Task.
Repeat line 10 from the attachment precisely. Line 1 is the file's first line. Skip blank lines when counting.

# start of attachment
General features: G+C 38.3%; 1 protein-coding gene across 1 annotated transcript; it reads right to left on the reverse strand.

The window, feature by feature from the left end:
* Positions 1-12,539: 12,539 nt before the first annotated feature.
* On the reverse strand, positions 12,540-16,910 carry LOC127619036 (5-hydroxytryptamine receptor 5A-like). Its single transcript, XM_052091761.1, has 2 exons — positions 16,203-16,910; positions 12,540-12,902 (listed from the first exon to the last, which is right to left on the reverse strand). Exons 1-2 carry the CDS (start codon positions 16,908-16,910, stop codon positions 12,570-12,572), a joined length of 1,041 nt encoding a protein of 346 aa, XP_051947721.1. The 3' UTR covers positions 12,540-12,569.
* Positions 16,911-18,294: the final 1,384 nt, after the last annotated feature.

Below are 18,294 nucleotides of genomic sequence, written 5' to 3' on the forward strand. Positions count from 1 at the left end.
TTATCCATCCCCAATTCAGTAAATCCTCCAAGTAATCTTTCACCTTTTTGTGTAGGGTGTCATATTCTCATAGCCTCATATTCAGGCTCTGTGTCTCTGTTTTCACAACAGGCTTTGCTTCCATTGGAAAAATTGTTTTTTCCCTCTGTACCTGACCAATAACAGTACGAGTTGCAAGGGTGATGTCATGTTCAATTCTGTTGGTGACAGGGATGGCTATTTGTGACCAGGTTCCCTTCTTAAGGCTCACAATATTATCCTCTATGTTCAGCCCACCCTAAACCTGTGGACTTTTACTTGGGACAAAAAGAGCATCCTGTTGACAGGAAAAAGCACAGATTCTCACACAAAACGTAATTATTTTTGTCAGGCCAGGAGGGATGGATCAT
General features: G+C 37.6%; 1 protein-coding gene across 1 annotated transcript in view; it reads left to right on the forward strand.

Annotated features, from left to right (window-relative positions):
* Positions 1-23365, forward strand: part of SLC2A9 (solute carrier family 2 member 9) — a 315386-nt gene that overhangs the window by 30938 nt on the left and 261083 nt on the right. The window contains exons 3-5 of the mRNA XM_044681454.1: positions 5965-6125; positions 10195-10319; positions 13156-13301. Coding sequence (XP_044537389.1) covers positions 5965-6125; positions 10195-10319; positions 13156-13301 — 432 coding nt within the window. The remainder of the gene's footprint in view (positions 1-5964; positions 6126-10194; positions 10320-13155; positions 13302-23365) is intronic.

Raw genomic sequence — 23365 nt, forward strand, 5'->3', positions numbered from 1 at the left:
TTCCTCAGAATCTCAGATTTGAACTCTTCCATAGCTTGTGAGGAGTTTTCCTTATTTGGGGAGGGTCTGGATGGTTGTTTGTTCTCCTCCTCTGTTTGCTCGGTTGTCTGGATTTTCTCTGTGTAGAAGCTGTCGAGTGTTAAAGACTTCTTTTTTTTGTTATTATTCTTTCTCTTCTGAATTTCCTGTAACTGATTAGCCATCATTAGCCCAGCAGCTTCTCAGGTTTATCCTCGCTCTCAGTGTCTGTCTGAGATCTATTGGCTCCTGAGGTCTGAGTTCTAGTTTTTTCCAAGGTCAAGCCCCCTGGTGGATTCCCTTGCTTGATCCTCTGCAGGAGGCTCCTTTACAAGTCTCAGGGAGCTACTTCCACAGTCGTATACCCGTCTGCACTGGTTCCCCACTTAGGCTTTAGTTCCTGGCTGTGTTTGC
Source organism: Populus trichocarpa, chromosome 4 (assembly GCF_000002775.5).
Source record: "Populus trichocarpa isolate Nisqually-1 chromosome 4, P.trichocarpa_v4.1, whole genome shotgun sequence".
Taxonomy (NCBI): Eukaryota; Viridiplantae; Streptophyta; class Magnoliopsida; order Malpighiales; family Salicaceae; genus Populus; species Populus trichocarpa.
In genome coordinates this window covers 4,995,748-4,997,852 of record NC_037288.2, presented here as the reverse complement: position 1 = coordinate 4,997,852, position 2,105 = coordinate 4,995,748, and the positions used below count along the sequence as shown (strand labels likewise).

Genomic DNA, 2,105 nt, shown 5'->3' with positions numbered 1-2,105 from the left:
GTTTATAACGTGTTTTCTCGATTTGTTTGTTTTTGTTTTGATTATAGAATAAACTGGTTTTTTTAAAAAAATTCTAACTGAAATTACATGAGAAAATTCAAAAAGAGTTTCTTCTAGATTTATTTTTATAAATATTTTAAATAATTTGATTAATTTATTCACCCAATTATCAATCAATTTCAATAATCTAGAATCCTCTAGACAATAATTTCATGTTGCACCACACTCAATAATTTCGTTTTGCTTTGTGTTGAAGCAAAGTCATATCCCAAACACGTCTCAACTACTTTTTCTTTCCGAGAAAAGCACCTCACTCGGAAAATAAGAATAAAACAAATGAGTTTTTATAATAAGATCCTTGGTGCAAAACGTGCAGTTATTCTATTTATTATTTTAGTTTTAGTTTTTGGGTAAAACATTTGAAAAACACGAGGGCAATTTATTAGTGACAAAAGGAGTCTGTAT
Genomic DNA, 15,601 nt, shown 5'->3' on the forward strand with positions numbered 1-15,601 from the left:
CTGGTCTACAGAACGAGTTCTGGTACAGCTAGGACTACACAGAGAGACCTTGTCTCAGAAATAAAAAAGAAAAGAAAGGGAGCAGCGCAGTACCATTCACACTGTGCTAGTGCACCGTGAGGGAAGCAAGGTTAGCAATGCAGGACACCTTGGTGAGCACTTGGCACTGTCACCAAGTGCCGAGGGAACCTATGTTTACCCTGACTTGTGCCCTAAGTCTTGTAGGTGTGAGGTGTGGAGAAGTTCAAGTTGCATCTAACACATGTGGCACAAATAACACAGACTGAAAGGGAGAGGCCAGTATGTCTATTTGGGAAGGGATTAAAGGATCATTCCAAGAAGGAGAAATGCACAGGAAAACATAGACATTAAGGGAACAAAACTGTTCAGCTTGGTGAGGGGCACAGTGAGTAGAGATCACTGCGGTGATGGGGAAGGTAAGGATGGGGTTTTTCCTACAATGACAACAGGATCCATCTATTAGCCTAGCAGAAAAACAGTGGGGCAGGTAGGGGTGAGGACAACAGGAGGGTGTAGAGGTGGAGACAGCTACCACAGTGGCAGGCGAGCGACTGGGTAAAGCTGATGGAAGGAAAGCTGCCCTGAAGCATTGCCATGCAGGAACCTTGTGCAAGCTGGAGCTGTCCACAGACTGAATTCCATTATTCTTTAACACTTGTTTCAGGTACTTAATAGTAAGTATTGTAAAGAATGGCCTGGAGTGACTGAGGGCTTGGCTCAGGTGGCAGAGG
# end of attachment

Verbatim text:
* Positions 1-23365, forward strand: part of SLC2A9 (solute carrier family 2 member 9) — a 315386-nt gene that overhangs the window by 30938 nt on the left and 261083 nt on the right. The window contains exons 3-5 of the mRNA XM_044681454.1: positions 5965-6125; positions 10195-10319; positions 13156-13301. Coding sequence (XP_044537389.1) covers positions 5965-6125; positions 10195-10319; positions 13156-13301 — 432 coding nt within the window. The remainder of the gene's footprint in view (positions 1-5964; positions 6126-10194; positions 10320-13155; positions 13302-23365) is intronic.